Taiwan’s High Court has sentenced three men to longer jail terms of six to eight months for attacking Hong Kong bookseller Lam Wing-kee with red paint a year ago. Cheng Chi-lung, 52, and brothers Tseng Shih-cheng, 34, and Tseng Shih-feng, 28, all from the southern city of Kaohsiung, were found guilty of assaulting and insulting Lam and damaging his belongings by throwing paint at him in the Taipei attack. On Tuesday, they were sentenced to eight, six and seven months’ jail, respectively. Do you have questions about the biggest topics and trends from around the world? Get the answers with SCMP Knowledge, our new platform of curated content with explainers, FAQs, analyses and infographics brought to you by our award-winning team. Lam, 65, had appealed jail terms of three to four months that could be converted to fines, handed down by the Taipei District Court in November, saying the sentences were too lenient and would not deter others from carrying out similar attacks on Hong Kong pro-democracy activists. Lam was one of five Hong Kong booksellers detained in 2015 for selling books about China’s leaders that had been banned on the mainland, and later said he had been abducted by Chinese agents. He moved to Taiwan in April 2019, soon after legislation was proposed in Hong Kong that would have allowed extradition to mainland China – a bill that sparked mass protests in the city and was later withdrawn. He was preparing to open a new bookshop in Taipei when the attack took place nearby on April 21 last year. “Cheng was unhappy with Lam, who used to manage Causeway Bay Books in Hong Kong, over his advocacy of Hong Kong democracy and human rights,” Judge Liu Fang-tzu told the court on Tuesday. After hearing that Lam planned to open a new bookshop in Taipei with the same name to promote that cause, Cheng had asked the Tseng brothers to join him in Taipei on April 20 to carry out the attack the next day, the judge said. When they saw Lam on the terrace of a coffee shop near his new bookshop the next morning, Cheng directed Tseng Shih-feng to throw paint at him while Tseng Shih-cheng took photos of the incident, she said. The three men returned to Kaohsiung where they were arrested the next day. Speaking after the verdict on Tuesday, Lam said he was satisfied with the heavier sentences and that the jail terms would “discourage others from doing similar things to hurt people with different opinions”. Lam said he believed he was a target for pro-Beijing activists in Taiwan, and that even after a year he feared being attacked again because of his pro-democracy views.More from South China Morning Post:How documentaries portray the 2019 Hong Kong protests, with echoes of The Hunger Games and V for VendettaBeijing hits back at Western criticism of Hong Kong court’s hefty sentences for Jimmy Lai, opposition figuresDetained Hong Kong bookseller gets back to business in TaiwanThis article Taiwanese men who attacked Hong Kong bookseller get longer jail terms after appeal first appeared on South China Morning PostFor the latest news from the South China Morning Post download our mobile app. Copyright 2021.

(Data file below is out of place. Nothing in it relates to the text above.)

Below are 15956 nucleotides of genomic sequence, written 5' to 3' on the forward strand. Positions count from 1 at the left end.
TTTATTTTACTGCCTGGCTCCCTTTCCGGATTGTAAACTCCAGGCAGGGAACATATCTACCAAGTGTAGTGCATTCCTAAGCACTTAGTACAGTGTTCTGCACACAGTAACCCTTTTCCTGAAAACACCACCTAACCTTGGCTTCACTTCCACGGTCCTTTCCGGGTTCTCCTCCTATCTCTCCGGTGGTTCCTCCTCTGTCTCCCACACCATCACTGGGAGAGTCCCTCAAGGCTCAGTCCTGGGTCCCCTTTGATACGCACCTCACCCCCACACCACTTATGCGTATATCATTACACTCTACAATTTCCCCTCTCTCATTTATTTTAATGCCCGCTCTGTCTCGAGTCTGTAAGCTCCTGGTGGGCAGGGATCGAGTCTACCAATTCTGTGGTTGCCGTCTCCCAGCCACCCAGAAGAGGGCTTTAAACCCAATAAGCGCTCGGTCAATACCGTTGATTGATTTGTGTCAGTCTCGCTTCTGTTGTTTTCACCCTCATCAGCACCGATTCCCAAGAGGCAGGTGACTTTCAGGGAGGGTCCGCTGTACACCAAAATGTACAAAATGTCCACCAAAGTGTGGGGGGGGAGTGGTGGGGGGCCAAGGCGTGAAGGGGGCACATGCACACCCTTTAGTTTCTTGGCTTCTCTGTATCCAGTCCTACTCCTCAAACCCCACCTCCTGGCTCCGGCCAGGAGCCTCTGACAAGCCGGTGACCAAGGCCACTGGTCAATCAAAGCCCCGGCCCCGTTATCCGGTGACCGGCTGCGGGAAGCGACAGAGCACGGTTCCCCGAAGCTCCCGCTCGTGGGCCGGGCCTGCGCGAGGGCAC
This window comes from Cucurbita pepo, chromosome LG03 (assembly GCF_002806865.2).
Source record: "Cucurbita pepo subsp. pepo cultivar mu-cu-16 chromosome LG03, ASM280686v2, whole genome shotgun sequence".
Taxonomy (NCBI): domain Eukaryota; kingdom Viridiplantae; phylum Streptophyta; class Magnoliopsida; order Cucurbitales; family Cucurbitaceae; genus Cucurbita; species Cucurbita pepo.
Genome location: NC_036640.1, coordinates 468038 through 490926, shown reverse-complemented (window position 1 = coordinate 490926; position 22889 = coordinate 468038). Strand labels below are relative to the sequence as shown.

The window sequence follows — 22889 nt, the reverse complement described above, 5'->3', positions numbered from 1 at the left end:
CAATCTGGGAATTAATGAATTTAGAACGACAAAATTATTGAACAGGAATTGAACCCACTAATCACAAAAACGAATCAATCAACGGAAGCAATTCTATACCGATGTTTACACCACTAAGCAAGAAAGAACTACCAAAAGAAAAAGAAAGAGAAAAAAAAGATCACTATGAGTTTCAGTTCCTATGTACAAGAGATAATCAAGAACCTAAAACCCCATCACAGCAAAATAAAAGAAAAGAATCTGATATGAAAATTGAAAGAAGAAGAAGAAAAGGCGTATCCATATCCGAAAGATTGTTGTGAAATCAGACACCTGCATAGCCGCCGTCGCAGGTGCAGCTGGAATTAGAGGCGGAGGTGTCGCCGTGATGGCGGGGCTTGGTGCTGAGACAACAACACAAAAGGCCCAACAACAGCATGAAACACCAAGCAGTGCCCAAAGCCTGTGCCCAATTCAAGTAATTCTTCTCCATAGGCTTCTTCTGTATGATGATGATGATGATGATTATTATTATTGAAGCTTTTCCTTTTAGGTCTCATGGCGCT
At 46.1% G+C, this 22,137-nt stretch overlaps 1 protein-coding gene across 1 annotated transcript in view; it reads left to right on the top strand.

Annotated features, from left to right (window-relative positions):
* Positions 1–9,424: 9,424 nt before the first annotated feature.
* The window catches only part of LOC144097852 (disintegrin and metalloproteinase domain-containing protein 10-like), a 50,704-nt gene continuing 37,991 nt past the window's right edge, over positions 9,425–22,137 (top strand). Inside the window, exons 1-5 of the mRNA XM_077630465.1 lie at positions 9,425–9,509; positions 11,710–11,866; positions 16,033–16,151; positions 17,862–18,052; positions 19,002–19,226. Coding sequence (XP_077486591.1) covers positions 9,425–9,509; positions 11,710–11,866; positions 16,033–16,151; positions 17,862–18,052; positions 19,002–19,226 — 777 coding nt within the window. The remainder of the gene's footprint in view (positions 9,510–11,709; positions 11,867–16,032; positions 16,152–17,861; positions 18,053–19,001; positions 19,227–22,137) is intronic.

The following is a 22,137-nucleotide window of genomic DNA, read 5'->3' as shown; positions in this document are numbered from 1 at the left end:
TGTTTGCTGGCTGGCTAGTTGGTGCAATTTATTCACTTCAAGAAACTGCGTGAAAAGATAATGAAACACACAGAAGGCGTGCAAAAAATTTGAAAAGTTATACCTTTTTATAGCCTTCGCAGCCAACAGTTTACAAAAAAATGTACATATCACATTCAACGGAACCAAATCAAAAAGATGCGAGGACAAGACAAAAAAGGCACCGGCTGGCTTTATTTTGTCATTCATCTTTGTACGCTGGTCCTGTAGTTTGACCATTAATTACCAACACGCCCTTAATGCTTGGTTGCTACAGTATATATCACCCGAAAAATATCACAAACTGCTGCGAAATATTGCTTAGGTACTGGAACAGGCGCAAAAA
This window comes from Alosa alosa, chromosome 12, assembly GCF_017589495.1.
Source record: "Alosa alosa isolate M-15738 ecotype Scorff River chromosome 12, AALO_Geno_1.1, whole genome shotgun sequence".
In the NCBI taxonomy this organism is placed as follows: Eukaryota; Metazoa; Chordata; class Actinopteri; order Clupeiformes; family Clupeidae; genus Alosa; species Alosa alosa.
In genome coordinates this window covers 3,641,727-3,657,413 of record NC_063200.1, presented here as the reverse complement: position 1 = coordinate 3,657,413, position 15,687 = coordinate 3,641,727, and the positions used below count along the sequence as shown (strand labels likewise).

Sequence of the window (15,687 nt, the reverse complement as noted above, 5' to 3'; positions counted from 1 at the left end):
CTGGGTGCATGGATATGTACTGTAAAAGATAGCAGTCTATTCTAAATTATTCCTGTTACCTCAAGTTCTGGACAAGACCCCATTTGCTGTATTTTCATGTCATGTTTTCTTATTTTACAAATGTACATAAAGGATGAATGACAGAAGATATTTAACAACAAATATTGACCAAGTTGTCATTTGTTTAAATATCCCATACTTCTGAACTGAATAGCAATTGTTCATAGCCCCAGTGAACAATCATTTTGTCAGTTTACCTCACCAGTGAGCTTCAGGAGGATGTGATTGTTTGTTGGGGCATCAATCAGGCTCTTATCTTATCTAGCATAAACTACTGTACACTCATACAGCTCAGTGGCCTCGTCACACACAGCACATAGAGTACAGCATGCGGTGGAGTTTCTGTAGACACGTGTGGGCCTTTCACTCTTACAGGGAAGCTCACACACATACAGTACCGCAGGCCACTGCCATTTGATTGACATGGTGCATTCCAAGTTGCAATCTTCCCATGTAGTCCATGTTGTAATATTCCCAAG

SpaceX is preparing to carry four astronauts to a crowded International Space Station on Thursday, in the second routine mission since the United States resumed crewed space flight, and the first with a European.
The Ministry of Health (MOH) confirmed 14 new COVID-19 cases in Singapore on Tuesday (20 April) including one new case of locally transmitted infection, taking the country's total case count to 60,865.
Surfers in the coastal Australian town of Byron Bay staged a "paddle out" protest Tuesday as locals rally against a planned Netflix reality show some say could attract hordes of "vacuous" Instagram tourists to their beachside paradise.